When the heart is unable to pump enough blood to meet the body’s demands, blood pressure within the heart is elevated, which can lead to heart failure. Measuring pulmonary artery pressure is an early indicator that heart failure is getting worse. Directly measuring pressure through a right-heart catheterization is a standard-of-care practice for patients who have been hospitalized. However, since heart failure is a chronic disease, most days are spent outside the hospital.

    In recent years health professionals have found that self and in-clinic monitoring options, which are limited by poor sensitivity to detecting subtle heart failure changes, have resulted in increased admissions to the hospital. To help patients better monitor pulmonary artery pressure, cardiologists at the UK Gill Heart & Vascular Institute are the first in Kentucky to adopt a new diagnostic device, the  CardioMEMS™ Heart Failure System. 

    The CardioMEMS™ Heart Failure System uses a miniaturized, wireless monitoring sensor that is implanted in the pulmonary artery during a minimally invasive procedure. The system allows patients to transmit pulmonary artery pressure data from their homes to clinicians at the Gill Heart & Vascular Institute, allowing for personalized and proactive management to reduce the likelihood of hospitalization.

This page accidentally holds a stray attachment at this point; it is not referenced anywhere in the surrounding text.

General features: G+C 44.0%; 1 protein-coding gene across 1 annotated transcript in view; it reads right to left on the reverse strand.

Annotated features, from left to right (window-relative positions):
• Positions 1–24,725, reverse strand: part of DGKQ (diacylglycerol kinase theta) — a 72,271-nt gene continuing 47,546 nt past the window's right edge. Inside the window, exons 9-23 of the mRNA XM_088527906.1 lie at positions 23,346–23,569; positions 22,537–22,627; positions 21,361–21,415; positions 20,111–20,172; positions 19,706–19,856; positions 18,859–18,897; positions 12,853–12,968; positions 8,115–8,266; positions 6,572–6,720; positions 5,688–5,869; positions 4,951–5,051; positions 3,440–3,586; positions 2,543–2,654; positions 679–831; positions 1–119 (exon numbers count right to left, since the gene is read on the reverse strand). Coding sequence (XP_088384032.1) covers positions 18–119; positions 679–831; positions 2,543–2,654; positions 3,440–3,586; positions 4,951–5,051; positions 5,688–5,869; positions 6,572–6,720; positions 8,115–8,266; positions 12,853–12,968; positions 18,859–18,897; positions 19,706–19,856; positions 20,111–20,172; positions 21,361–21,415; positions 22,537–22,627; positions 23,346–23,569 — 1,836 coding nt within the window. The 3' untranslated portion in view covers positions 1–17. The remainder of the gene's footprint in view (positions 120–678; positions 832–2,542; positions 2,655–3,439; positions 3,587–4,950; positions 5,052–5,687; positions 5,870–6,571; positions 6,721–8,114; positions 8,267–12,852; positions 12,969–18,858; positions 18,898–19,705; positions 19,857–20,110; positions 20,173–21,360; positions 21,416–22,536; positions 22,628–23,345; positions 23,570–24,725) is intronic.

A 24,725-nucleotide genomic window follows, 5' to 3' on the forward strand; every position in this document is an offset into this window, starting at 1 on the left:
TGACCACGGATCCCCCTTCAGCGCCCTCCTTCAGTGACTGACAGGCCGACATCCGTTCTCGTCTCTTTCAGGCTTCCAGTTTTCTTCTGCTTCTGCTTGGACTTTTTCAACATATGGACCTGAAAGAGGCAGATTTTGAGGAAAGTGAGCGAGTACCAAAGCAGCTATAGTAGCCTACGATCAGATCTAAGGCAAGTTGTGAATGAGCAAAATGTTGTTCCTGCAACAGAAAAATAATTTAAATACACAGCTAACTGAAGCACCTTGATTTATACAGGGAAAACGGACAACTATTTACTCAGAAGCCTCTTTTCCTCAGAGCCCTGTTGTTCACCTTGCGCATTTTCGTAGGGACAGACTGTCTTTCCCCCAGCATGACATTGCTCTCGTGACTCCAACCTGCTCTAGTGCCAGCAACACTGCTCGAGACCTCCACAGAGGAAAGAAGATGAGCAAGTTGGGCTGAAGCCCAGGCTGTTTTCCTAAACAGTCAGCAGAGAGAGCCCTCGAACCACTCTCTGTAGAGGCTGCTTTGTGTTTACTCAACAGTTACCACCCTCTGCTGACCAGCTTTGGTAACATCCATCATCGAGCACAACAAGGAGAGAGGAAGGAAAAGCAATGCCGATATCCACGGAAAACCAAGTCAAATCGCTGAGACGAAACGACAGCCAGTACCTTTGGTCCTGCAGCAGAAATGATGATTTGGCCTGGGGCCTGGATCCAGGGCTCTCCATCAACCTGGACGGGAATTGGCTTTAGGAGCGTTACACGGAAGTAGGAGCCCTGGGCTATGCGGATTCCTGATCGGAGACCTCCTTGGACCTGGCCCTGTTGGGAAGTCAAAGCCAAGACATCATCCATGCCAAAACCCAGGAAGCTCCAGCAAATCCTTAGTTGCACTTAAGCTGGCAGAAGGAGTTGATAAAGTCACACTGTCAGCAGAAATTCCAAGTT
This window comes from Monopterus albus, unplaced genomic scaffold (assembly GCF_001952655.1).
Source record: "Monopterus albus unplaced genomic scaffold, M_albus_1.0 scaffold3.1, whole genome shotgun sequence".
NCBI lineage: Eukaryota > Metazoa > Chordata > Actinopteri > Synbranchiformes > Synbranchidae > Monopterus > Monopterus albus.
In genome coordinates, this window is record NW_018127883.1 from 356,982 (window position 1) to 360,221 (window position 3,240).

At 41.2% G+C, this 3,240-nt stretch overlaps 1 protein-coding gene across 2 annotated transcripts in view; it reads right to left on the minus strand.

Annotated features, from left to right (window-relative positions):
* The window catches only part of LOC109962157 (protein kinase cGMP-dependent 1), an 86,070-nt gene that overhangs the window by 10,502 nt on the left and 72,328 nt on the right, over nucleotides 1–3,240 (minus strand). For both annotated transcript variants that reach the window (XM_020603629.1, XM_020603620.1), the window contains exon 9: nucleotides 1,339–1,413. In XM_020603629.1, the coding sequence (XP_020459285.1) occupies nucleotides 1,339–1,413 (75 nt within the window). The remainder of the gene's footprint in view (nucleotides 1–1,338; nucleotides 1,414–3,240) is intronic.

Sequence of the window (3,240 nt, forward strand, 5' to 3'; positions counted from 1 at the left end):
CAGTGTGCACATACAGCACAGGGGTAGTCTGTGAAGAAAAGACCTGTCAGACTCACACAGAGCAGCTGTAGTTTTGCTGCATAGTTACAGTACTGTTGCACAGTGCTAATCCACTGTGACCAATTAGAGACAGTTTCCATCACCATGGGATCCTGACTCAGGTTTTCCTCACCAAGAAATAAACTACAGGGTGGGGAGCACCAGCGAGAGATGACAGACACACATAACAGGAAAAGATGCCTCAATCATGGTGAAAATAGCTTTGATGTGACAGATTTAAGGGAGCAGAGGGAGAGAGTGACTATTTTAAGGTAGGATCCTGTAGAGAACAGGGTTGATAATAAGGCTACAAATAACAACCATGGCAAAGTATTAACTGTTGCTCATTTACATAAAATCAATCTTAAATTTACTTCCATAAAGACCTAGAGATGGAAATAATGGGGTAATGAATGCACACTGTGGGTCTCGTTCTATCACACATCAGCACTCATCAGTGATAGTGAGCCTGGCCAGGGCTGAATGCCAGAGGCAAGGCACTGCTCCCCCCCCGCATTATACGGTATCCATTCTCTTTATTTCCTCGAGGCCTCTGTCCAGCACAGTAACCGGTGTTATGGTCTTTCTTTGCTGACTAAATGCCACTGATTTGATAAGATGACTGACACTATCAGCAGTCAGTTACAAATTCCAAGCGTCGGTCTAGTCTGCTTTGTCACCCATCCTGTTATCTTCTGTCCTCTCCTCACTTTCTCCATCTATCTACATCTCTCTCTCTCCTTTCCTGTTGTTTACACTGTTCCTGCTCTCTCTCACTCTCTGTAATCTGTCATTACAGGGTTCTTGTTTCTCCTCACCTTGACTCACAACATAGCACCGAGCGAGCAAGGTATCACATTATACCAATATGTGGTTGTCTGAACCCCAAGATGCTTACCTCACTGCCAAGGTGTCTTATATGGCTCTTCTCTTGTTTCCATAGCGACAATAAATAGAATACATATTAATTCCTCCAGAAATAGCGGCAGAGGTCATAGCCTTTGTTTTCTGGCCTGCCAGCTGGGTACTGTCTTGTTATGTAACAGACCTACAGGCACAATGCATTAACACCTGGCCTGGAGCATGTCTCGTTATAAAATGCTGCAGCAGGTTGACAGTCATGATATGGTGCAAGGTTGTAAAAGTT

Heart Transplantation

    The heart transplant program has been active since 1991, having performed over 400 transplants in the program’s history. The success of the heart transplant program is a result of close collaboration between the Gill Heart and Vascular Institute and the Transplant Center. For more information visit the transplant site.

    TAH: Total Artificial Heart

    The total artificial heart (TAH) is a mechanical device designed to replace the lower two chamber of the heart (ventricles) that pump blood to the lungs and then out to the body. To learn more, visit our TAH page.

    VAD: Ventricular Assist Device

    Joint Commission gold sealVentricular assist devices (VAD) or ventricular assist systems (VAS) is a surgically implanted pump that helps the weakened lower two chambers of the heart (ventricles) pump blood out to the body and lungs. The UK Gill Heart & Vascular Institute earned The Joint Commission’s Gold Seal of Approval™ for its VAD program by demonstrating compliance with The Joint Commission’s national standards for healthcare quality and safety in VAD care. This certification award recognizes UK’s dedication to maintaining state-of-the-art standards. Gill Heart & Vascular first received the Gold Seal in 2009 and has maintained certification since that time, most recently obtaining recertification in December 2017. For more information visit our VAD page.